Like a Physician, Attorney Has Duty to Protect and Do No Harm
By T S • November 01, 2014
We Wonder, How Could She Do That? Well, it is No Wonder She Changed Her Mind.
While Some Debate the Question of Whether Physician-Assisted Suicide Should Be Legal, I Emphatically State That There is No Dignity in Suicide.
[Righteous-Indignation] 29-year-old Brittany Maynard is the famous woman with terminal cancer who announced on YouTube her own suicide and quickly was heralded as a hero for her noble and sweet demeanor. Now, on Suicide's eve (ironically Hollow’s eve,) she announced fortunately for all of us who are sick of hearing about her choosing to kill herself that she has postponed the physician-assisted death. This week decided to wait. Maynard’s YouTube video sparked nationwide outrage, debate, and had so many on both sides that it has many of us thinking about something we dare not think about...how our own life would look if we were faced with an imminent death at a year much earlier than we would have expected. These kind of choices are serious, and the role of doctors should not allow for such activity because they are healers by nature and the creed does not allow them to harm their patients. Killing a patient, or providing means whereby a patient may murder them self is certainly harming a patient. Laws that support this are very shaky, and people claim that this thwarts an individual's choice to quicken their death.
Although it is unclear what she will do, Maynard appears to have postponed or at least may postpone her own demise that was to happen later today. The controversial Kevorkian the killer who was a doctor convicted of doing harm to patients comes to mind. Investigation by the Detroit free press maintained that as much as 60% of his 130 patients were not terminally ill at all. This current debate centers on the question of whether collectively as a society, do we want medicine in its application by physicians to allow and, in fact, include death. Wherever you stand on the issue, it is maintained by the author of this article that our spirits have been endowed with gifts that cause us to yearn to live. When, at the end of a life, there is any option to stay alive, people choose life. They want to believe in a life after this one, and not only that, they cling to life, seeking to spend as much time with those they love. If you are a normal person, you will want with all your heart to spend every dear and waking moment with the ones you live. You will not want to cut that time short. Every moment, every breath that we take is a gift from God and is a gift that we can enjoy with those around us.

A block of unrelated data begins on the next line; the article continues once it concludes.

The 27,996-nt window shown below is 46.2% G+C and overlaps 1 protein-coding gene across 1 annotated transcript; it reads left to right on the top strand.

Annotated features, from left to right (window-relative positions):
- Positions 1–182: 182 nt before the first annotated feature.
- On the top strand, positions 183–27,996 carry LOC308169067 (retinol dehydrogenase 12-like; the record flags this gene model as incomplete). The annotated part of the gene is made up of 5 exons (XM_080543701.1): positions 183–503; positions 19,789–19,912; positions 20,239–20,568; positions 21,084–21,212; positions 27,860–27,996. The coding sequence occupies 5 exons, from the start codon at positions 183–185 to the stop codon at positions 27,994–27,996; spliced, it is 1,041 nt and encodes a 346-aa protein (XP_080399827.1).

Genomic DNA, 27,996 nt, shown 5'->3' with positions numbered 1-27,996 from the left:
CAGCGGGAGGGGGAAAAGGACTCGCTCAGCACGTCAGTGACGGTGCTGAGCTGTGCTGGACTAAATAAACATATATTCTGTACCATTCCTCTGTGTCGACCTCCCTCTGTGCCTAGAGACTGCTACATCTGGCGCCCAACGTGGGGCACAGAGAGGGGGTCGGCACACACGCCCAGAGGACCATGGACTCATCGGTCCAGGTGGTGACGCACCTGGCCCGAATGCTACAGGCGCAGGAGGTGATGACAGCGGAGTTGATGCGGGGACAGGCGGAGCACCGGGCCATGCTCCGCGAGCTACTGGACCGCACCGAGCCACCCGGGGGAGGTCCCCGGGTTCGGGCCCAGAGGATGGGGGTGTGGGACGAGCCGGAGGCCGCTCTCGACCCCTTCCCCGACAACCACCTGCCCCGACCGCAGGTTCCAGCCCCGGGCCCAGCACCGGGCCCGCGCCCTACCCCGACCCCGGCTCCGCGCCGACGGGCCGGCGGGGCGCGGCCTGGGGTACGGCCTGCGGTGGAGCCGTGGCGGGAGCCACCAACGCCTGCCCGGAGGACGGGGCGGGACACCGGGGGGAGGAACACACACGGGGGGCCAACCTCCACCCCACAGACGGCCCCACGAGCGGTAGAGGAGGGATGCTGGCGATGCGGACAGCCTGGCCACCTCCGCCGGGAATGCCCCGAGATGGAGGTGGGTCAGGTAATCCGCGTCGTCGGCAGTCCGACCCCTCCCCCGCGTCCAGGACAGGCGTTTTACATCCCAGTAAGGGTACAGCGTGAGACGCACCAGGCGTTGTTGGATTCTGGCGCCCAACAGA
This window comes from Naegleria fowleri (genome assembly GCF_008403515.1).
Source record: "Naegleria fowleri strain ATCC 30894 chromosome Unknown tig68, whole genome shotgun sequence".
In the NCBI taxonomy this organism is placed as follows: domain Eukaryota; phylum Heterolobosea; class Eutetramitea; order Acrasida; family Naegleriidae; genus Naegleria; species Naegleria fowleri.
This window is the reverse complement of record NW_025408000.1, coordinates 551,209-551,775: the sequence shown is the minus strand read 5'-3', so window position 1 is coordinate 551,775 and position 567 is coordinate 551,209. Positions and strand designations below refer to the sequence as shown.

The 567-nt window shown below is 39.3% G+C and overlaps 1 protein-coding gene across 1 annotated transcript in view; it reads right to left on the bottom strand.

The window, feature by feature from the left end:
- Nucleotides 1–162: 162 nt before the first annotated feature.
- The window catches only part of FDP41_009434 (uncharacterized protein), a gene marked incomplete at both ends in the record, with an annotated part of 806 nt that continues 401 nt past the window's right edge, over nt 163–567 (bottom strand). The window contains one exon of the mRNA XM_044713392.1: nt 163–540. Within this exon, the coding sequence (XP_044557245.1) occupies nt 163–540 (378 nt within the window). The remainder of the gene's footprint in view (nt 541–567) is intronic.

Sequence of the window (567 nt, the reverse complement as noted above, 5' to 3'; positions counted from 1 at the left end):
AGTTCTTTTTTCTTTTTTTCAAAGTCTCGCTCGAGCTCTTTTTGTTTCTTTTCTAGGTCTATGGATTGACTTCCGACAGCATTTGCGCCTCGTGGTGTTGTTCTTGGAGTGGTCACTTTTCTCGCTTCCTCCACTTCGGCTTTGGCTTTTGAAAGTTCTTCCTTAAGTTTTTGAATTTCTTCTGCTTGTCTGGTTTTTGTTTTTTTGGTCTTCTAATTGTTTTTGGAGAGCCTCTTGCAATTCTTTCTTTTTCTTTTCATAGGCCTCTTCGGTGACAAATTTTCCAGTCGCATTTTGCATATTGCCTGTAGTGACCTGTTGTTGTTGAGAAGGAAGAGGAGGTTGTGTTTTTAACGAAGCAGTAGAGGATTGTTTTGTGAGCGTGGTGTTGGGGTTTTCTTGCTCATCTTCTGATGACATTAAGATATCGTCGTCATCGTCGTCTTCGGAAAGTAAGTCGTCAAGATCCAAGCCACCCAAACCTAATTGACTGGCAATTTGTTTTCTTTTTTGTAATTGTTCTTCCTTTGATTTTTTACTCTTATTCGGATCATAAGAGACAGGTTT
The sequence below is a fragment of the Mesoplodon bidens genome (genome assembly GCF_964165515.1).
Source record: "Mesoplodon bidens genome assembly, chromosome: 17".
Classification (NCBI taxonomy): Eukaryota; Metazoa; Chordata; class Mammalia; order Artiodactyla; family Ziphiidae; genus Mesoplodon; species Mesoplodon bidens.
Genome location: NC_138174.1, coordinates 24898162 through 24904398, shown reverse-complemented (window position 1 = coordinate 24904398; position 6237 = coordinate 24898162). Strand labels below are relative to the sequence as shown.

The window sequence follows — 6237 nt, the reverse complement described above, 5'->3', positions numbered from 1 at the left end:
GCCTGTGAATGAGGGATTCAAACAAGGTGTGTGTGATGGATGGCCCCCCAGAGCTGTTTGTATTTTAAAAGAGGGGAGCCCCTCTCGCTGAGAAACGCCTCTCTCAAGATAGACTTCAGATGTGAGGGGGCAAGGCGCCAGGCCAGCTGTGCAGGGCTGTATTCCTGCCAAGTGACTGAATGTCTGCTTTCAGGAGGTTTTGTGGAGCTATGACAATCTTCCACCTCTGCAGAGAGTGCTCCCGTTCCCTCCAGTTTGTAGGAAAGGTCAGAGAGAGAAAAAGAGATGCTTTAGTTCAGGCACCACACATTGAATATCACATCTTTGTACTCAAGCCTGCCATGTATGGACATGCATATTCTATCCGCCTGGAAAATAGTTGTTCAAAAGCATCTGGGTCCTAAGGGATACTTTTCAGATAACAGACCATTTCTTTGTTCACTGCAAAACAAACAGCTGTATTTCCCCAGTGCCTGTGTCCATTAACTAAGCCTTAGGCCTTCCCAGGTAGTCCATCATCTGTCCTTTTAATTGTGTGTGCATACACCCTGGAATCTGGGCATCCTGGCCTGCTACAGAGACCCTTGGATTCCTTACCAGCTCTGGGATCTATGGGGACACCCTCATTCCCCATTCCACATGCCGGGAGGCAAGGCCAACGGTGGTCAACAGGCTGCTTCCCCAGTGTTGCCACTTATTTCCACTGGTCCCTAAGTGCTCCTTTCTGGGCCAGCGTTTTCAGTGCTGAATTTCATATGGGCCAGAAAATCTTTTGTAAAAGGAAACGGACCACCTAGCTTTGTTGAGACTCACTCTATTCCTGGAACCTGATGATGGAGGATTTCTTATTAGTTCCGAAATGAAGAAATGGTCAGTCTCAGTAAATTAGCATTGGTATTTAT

I won't go into all the details of the debate, but I will say this: I am a strong and ardent supporter of life. Life is beautiful. As women, we enjoy many miracles in this world. Some of us are blessed to be mothers. All of us a blessed with the gift of life. In the legal profession we are blessed with the gift to help clients receive the best possible legal outcomes for their situations. Some of our clients come to us with very powerful emotions. Some are seeking divorce and protection from a violent spouse. Some are seeking custody of a child they love dearly. Others are seeking bankruptcy refuge from powerful financial forces and lawsuits which have come about due to difficult financial situations.
In all of these situations, as an attorney, we have a duty to protect the interests of our clients. We do not divulge secret information of our clients. We do not seek to put them in harm’s way. We do not disclose information to the opposing counsel that would hurt the case of our client. We do not even have the ability to stop representing them simply because they cannot pay us (at least that is not necessarily the case.) Just like a physician, we do not have the ability to turn a client into a grave-site. We are not allowed to harm them. If we make a huge legal mistake, we get sued by our client. We want to put them in a good situation, not in harm's way.
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ericsimmons02 July 27, 2016
Good post TS, I’m also seeking <a >bankruptcy</a> when I was in difficult financial situation.